One of the sets of human remains found in Lake Mead has been identified.
Over the summer, five sets of remains have been discovered in the reservoir, which straddles the states of Nevada and Arizona. Brutal droughts have shrunk Lake Mead’s shoreline, unearthing remains that have been hidden for decades.
DNA testing has now confirmed that the second set of remains found this summer are those of 42-year-old Thomas Erndt, who reportedly drowned on 2 August 2002.
Erndt’s skeleton was discovered stuck in mud by paddle boarders back in May.
A Clark County Office of Communications & Strategy official confirmed this week that the remains near Callville Bay on 7 May were identified as Erndt’s by the Office of the Coroner/Medical Examiner.
Dan Kulin, a Public Information Administrator for the Clark County Office of Public Communications, said in a press release: “Mr. Erndt was 42 years old at the time of his reported drowning on Aug. 2, 2002.”
A cause of death has yet to be determined.
So far, no other remains apart from Erndt's have been officially identified.
The first set of remains were found in a barrel on 1 May. The partially decomposed barrel was riddled with bullet holes leading officials to suspect homicide was the cause of death.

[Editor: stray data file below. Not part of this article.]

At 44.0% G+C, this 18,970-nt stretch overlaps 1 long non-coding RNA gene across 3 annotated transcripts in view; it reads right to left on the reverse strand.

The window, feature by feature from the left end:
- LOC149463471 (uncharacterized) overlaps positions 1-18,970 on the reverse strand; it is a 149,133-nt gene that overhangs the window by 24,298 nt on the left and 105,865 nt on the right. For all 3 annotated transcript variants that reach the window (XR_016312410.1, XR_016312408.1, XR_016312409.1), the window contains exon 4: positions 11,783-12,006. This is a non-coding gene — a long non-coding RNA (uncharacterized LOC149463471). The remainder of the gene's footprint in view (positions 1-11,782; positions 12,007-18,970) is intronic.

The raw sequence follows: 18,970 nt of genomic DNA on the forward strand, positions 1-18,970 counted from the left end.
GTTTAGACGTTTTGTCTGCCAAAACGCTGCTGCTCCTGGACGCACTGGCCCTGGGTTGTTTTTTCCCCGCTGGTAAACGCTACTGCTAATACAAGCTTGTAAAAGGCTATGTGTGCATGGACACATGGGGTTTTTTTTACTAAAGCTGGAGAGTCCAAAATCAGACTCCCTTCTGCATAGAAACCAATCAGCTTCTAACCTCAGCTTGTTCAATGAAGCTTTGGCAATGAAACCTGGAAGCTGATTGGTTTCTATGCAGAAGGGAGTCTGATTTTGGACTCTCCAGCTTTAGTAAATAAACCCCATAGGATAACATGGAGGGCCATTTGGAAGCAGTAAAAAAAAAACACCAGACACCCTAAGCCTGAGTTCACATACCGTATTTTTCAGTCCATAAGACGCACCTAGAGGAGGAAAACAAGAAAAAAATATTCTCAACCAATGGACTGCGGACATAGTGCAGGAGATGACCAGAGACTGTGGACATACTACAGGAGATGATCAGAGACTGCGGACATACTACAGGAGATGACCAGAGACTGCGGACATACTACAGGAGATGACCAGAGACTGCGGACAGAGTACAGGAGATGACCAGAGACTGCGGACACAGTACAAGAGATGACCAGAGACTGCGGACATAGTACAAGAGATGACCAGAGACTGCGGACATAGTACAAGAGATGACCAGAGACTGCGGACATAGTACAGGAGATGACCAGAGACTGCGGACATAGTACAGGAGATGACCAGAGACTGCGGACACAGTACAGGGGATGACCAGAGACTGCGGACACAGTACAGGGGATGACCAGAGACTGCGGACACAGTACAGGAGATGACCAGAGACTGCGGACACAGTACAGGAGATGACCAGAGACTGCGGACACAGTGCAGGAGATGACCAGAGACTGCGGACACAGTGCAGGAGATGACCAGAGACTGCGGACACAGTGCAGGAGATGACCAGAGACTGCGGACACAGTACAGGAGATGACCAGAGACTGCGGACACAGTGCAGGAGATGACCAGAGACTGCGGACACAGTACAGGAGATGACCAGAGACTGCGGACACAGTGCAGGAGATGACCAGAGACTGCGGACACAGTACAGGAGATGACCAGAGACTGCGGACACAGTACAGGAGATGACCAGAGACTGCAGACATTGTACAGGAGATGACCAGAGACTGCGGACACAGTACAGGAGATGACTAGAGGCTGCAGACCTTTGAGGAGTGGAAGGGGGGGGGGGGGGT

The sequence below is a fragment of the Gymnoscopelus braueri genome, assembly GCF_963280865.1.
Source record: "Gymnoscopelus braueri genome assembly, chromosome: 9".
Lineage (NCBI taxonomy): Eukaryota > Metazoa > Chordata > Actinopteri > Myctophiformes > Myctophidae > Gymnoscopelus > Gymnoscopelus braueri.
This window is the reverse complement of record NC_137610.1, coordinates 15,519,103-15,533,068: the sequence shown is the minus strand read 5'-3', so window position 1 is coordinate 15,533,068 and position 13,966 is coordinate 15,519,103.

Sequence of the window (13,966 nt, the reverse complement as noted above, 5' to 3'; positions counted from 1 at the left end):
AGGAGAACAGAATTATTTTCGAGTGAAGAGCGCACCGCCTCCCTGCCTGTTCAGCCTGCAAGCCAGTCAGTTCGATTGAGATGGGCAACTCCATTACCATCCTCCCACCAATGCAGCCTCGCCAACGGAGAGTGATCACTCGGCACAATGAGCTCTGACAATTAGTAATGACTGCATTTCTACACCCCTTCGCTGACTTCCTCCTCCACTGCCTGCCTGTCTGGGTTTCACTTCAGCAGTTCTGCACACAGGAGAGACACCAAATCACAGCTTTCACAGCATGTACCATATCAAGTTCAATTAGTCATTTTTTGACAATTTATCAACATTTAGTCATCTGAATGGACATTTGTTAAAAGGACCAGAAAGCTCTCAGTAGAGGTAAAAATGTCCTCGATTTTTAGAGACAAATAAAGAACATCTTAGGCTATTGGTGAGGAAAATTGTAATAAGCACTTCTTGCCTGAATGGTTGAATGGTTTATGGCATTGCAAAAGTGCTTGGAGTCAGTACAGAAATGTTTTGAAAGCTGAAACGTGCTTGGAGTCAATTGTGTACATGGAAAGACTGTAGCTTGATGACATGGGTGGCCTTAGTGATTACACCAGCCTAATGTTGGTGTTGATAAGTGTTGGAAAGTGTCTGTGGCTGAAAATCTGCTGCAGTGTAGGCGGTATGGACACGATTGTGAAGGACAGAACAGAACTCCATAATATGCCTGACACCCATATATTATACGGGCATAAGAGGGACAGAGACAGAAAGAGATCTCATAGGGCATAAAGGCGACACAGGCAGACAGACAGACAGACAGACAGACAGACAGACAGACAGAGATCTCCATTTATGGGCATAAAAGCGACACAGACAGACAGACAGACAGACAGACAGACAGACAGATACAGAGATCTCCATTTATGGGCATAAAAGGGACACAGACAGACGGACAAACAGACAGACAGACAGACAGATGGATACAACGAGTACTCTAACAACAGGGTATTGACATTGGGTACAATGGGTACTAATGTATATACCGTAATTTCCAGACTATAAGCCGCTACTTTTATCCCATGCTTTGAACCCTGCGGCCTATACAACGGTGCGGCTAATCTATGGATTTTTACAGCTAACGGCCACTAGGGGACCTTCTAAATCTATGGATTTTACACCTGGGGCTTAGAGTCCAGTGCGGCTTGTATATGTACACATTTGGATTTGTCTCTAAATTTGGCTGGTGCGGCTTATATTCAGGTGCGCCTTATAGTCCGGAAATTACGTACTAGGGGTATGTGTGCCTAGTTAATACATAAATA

The third and fourth sets of remains, discovered on 25 July and 6 August respectively, are thought to be from the same person.
Speaking to Las Vegas news station KLAS earlier this month, the family of army veteran Kenneth Funk - who drowned saving his wife's life nearly 20 years ago - said the remains look like their loved one.
Jessica Condon, Funk's daughter, said: “[The torso is] built like my dad, the stomach, the chest, the back.”
She added: “The fact that these remains are coming up, if it is him, I want to do the right thing and take care of him."
Funk drowned on 16 June 2004 from a suspected heart attack and his body was never recovered.
The fifth and most recent set of remains to be found were stumbled upon on 16 August, also near Boulder Beach, but no other details about this discovery have been made public yet.
The lake’s water levels have reached historic lows in recent months amid what’s been described as a megadrought in America’s west.
On 15 August, the lake was at just 27 percent of its total water capacity.
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